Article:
Biofuel Production from Biomass Waste and Residues

by Hannah Oscar Kargbo

PhD in Chemical Engineering, Newcastle University, Year 1
Email: H.O.Kargbo2@newcastle.ac.uk
Supervisors

Dr Anh Phan (Email: anh.phan@newcastle.ac.uk)

Dr Kok Siew Ng (Email: kok.ng@eng.ox.ac.uk)

Summary of my research

The proposed PhD research project aims to study the utilisation of biomass waste resources available in Sierra Leone for sustainable, green and competitive biofuel production for the transportation sector. This will entail: analysing the treatment, valorisation and conversion of biomass wastes/residue, production of transportation fuel from cassava peels, sugar cane bagasse and elephant grass (or similar feedstock) via gasification and Fischer-Tropsch synthesis and hydrothermal carbonisation and a Life Cycle Assessment of the overall process. In other to evaluate the technical performance, operational requirements, energy efficiency and economic feasibility/profitability of the process on an industrial scale. Biofuel samples produced experimentally will be characterised both chemically and in engine performance, particularly gas emissions and fuel consumption.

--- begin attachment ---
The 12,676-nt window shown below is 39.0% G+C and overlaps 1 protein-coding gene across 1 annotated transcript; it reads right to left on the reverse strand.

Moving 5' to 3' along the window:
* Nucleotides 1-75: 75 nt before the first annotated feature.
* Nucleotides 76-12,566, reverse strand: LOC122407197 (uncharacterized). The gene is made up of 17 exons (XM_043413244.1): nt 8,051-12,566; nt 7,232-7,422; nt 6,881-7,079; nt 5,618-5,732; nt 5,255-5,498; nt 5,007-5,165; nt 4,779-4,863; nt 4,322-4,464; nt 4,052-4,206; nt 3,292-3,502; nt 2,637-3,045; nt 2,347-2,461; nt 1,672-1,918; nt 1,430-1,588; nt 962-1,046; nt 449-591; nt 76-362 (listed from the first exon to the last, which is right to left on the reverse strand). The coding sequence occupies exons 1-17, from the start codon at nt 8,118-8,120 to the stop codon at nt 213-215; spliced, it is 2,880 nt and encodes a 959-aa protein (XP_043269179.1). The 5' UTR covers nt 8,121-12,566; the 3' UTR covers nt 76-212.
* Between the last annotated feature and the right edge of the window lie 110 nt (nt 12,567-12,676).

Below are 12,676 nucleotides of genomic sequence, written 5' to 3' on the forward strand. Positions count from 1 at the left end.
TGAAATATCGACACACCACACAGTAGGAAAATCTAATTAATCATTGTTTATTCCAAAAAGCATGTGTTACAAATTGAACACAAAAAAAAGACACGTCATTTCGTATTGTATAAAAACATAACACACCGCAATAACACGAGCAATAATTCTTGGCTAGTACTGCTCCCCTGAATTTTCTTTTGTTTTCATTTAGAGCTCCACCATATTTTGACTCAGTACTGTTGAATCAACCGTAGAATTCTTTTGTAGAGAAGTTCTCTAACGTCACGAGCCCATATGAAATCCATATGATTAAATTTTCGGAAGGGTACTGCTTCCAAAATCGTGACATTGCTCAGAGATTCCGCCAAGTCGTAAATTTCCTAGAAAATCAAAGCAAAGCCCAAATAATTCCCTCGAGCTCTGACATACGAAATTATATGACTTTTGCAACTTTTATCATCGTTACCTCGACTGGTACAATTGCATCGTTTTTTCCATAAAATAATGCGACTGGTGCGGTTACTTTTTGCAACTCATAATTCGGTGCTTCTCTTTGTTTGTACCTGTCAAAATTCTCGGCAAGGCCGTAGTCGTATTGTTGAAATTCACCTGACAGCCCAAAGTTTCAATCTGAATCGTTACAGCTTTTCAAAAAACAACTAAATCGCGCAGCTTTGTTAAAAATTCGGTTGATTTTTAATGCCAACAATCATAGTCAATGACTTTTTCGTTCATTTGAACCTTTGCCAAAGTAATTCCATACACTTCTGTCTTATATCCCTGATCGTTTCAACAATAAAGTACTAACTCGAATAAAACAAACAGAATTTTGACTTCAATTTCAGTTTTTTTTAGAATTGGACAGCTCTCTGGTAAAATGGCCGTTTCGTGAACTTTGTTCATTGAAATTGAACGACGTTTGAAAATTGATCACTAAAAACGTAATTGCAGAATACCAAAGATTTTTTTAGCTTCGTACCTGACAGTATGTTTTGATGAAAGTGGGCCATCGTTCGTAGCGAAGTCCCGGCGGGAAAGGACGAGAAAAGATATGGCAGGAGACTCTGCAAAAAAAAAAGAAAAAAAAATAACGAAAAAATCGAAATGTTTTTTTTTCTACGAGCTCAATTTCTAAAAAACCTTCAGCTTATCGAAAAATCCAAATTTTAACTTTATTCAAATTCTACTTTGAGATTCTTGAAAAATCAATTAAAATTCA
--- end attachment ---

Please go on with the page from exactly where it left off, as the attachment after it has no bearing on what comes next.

What motivates you to carry out this research?

Sierra Leone has vast potential sources of biomass derived renewable energy, such as agricultural wastes (cassava peels, sugar cane bagasse, elephant grass etc.), which remain virtually unexploited and the energy demand in the country far exceeds supply. The grand majority of the energy production and usage in the country is in individual households, where biomass in the form of charcoal and fuel wood is used for cooking purposes which releases particulates. Utilising the abundant waste materials in the country into energy production would both address the energy crisis in the country and the current waste management problems (uncontrolled burning/open burning in dumpsites) and would subsequently improve air quality.